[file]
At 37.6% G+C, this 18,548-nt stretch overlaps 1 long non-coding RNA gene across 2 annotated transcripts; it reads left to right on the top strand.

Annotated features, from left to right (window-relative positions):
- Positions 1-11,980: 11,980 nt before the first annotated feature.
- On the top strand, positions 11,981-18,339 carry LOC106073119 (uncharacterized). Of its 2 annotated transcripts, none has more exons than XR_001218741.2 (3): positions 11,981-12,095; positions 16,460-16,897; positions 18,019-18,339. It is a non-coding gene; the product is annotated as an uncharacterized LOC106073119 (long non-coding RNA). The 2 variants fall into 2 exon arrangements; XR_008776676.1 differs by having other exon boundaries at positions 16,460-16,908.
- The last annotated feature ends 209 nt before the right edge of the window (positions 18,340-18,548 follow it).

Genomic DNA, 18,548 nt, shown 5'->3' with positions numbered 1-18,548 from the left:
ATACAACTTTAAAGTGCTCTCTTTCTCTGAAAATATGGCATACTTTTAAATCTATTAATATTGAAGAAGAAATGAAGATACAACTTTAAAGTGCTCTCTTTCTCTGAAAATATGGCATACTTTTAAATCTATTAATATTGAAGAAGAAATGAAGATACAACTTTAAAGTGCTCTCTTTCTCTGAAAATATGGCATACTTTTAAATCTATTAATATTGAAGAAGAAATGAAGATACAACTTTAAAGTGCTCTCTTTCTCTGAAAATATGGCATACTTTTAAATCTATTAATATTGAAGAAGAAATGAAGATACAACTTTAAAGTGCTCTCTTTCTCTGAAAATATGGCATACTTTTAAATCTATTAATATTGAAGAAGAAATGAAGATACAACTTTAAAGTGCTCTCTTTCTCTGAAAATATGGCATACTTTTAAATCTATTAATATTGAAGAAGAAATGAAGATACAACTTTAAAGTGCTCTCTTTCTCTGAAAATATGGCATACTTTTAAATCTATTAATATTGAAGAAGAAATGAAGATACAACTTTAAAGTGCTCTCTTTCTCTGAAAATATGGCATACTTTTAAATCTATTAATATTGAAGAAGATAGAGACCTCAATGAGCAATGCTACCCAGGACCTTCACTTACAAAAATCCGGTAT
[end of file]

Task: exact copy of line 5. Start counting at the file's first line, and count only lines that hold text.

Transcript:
- The last annotated feature ends 209 nt before the right edge of the window (positions 18,340-18,548 follow it).